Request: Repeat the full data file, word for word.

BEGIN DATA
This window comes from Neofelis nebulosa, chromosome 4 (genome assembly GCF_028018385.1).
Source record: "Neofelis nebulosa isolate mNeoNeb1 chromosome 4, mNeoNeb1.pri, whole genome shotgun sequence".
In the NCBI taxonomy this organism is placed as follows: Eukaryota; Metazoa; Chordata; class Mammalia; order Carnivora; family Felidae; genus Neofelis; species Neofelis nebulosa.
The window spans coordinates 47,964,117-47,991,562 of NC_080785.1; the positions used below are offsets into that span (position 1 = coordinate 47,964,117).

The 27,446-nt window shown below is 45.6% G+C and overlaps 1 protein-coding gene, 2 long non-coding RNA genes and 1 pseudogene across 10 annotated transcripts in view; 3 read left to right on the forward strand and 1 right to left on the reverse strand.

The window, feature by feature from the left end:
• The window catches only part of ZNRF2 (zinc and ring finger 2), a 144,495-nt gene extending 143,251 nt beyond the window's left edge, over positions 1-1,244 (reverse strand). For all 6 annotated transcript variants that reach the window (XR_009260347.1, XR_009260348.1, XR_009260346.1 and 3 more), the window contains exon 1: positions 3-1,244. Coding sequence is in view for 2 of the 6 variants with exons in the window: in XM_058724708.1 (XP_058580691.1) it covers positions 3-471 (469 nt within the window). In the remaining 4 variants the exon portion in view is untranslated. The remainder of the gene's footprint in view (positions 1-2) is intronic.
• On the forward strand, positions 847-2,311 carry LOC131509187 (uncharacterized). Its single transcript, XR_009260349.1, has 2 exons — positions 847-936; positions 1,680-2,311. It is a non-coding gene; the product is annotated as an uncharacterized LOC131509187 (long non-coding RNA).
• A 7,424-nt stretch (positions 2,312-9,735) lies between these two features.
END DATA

This window comes from Neofelis nebulosa, chromosome 4 (genome assembly GCF_028018385.1).
Source record: "Neofelis nebulosa isolate mNeoNeb1 chromosome 4, mNeoNeb1.pri, whole genome shotgun sequence".
In the NCBI taxonomy this organism is placed as follows: Eukaryota; Metazoa; Chordata; class Mammalia; order Carnivora; family Felidae; genus Neofelis; species Neofelis nebulosa.
The window spans coordinates 47,964,117-47,991,562 of NC_080785.1; the positions used below are offsets into that span (position 1 = coordinate 47,964,117).

The 27,446-nt window shown below is 45.6% G+C and overlaps 1 protein-coding gene, 2 long non-coding RNA genes and 1 pseudogene across 10 annotated transcripts in view; 3 read left to right on the forward strand and 1 right to left on the reverse strand.

The window, feature by feature from the left end:
• The window catches only part of ZNRF2 (zinc and ring finger 2), a 144,495-nt gene extending 143,251 nt beyond the window's left edge, over positions 1-1,244 (reverse strand). For all 6 annotated transcript variants that reach the window (XR_009260347.1, XR_009260348.1, XR_009260346.1 and 3 more), the window contains exon 1: positions 3-1,244. Coding sequence is in view for 2 of the 6 variants with exons in the window: in XM_058724708.1 (XP_058580691.1) it covers positions 3-471 (469 nt within the window). In the remaining 4 variants the exon portion in view is untranslated. The remainder of the gene's footprint in view (positions 1-2) is intronic.
• On the forward strand, positions 847-2,311 carry LOC131509187 (uncharacterized). Its single transcript, XR_009260349.1, has 2 exons — positions 847-936; positions 1,680-2,311. It is a non-coding gene; the product is annotated as an uncharacterized LOC131509187 (long non-coding RNA).
• A 7,424-nt stretch (positions 2,312-9,735) lies between these two features.